During the time he was on the scene, the horse repeatedly tried to stand but always fell, Dahlke said. He said he and an animal control officer opened the gate to the enclosure to keep the horse from hitting it when it fell.
A veterinarian called to the scene said the horse was a "1" on a scale of 1 to 10, with 1 being the worst possible condition, Dahlke said. He said the veterinarian informed him that the horse had a 20 percent chance of living through the night, but no chance at all that it would live long term.
The horse was euthanized, Dahlke said.
He also said he located Rojas, who said she was the horse's owner. Rojas indicated that the horse had been under a veterinarian's care and that she had made an appointment for that vet to euthanize the horse on March 29, which was the next day.
However, Dahlke said he checked with the veterinarian, who had no record that an appointment had been made.
As part of his testimony, a color photograph of the horse, with its ribs clearly visible, was submitted into evidence. The defense, in turn, submitted numerous black-and-white images of the property where Dahlke found the horse.
The prosecution objected because the photographs were taken six weeks after Dahlke had been at the scene.
After examining the defense images, Dahlke acknowledged that the enclosure for the horse was much larger than his original testimony had indicated. Dahlke said he did not notice horse droppings in the pen, which would have indicated that the horse was being fed despite its outward appearance.
Under further questioning, Dahlke said he does not own horses and is not an expert about their care. The deputy said he did not know the age of the horse that was euthanized. He also said he did not know the average life expectancy of a horse.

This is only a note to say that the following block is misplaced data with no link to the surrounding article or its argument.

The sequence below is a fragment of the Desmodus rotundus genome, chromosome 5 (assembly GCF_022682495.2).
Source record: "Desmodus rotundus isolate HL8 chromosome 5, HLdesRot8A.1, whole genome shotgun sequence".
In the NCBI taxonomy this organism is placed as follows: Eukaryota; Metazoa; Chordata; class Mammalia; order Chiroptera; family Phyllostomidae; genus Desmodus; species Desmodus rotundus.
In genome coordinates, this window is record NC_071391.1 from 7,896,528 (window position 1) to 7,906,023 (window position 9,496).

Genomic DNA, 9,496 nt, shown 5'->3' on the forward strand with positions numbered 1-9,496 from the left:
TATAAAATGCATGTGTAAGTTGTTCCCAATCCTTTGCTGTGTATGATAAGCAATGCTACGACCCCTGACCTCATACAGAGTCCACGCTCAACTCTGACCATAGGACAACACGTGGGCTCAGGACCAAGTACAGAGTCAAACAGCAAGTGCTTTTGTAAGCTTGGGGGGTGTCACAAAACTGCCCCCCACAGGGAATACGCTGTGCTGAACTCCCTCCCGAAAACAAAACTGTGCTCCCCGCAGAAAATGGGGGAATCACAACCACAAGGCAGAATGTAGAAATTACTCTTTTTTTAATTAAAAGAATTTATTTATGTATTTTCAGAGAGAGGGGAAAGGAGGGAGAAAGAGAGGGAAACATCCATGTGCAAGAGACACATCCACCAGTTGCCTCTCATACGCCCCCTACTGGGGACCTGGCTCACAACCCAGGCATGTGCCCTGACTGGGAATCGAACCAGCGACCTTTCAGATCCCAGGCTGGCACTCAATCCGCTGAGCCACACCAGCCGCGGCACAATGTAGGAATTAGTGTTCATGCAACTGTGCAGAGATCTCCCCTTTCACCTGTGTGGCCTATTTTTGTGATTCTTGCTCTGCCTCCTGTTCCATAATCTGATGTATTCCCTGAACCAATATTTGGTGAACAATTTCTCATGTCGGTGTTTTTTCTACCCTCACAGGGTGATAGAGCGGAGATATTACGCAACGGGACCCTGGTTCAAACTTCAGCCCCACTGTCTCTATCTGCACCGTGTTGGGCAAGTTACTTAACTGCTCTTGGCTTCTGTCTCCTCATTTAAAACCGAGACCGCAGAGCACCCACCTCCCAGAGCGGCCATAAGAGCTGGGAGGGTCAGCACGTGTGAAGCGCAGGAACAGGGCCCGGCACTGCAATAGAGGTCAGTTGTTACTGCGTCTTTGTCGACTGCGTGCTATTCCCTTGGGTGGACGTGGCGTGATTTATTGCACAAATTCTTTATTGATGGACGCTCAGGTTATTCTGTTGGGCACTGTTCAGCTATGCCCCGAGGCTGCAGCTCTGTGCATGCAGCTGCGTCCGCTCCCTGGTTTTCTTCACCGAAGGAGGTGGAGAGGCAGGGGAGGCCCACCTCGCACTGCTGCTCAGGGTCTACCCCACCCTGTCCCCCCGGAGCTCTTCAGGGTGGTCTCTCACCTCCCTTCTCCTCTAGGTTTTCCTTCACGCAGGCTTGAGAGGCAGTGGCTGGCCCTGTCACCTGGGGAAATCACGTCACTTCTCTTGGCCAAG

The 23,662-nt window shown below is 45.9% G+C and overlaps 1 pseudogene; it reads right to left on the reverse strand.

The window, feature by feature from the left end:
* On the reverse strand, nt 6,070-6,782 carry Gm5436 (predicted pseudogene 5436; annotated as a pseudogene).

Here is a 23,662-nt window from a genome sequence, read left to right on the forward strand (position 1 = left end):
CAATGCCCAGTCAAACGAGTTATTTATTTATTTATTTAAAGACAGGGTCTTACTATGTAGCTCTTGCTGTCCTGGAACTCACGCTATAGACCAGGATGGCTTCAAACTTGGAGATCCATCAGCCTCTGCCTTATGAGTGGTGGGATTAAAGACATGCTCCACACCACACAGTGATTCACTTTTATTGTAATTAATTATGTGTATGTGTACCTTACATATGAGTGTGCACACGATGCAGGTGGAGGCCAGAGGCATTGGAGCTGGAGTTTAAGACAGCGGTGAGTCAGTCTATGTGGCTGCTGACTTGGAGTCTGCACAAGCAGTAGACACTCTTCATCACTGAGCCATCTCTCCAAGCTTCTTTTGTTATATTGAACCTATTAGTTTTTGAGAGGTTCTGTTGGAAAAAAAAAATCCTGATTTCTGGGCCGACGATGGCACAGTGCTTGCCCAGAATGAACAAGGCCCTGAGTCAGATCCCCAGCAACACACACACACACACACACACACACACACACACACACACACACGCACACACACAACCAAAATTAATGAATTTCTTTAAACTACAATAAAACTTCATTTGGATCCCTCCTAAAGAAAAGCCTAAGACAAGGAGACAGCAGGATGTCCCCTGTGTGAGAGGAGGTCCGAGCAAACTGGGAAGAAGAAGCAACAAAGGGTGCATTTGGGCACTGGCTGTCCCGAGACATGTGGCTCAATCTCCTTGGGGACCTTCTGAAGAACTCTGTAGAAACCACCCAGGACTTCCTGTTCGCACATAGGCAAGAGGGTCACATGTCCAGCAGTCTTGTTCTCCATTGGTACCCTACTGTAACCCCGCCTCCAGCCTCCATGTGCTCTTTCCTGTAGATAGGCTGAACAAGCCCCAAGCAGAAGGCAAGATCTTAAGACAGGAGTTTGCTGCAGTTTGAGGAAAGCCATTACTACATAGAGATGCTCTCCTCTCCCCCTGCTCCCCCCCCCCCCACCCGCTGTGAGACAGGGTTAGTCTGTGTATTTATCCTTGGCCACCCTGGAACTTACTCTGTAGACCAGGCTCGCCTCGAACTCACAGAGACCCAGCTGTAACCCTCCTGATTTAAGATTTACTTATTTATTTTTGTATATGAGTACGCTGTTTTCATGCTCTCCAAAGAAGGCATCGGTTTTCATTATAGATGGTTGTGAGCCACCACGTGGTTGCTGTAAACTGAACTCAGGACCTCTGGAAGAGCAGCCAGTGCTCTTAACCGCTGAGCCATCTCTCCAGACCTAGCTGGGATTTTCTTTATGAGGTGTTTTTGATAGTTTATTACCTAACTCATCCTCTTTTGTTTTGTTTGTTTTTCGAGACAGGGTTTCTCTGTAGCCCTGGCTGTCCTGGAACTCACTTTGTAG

Dahlke said he did not know whether the veterinarian who was called to the scene drew blood from the horse to see if it was suffering from any condition or disease that might have caused its death.
During the cross-examination, Dahlke said he did not know of a bulletin issued by the Nebraska Department of Agriculture that warned of an equine disease that was killing horses in the state.
At the conclusion of the hearing, Martin sent the case to district court, saying Dahlke's hearsay testimony about what he had been told by the veterinarian and a Central Nebraska Humane Society officer about the horse's condition and what caused its death was sufficient to send the case to district court for disposition.
Martin said the questions about whether the horse had died from some combination of old age and disease were all legitimate defenses but are issues whose validity should be determined by a judge or jury at the district court level if the case goes to trial. Those defenses do not erase the statements that Dahlke said that others gave him about the horse's death.
Martin scheduled Rojas' arraignment in district court for 9 a.m. Tuesday.
|Source: The Independent - June 5, 2013|
Update posted on Jun 6, 2013 - 4:52AM
- The Independent - April 12, 2013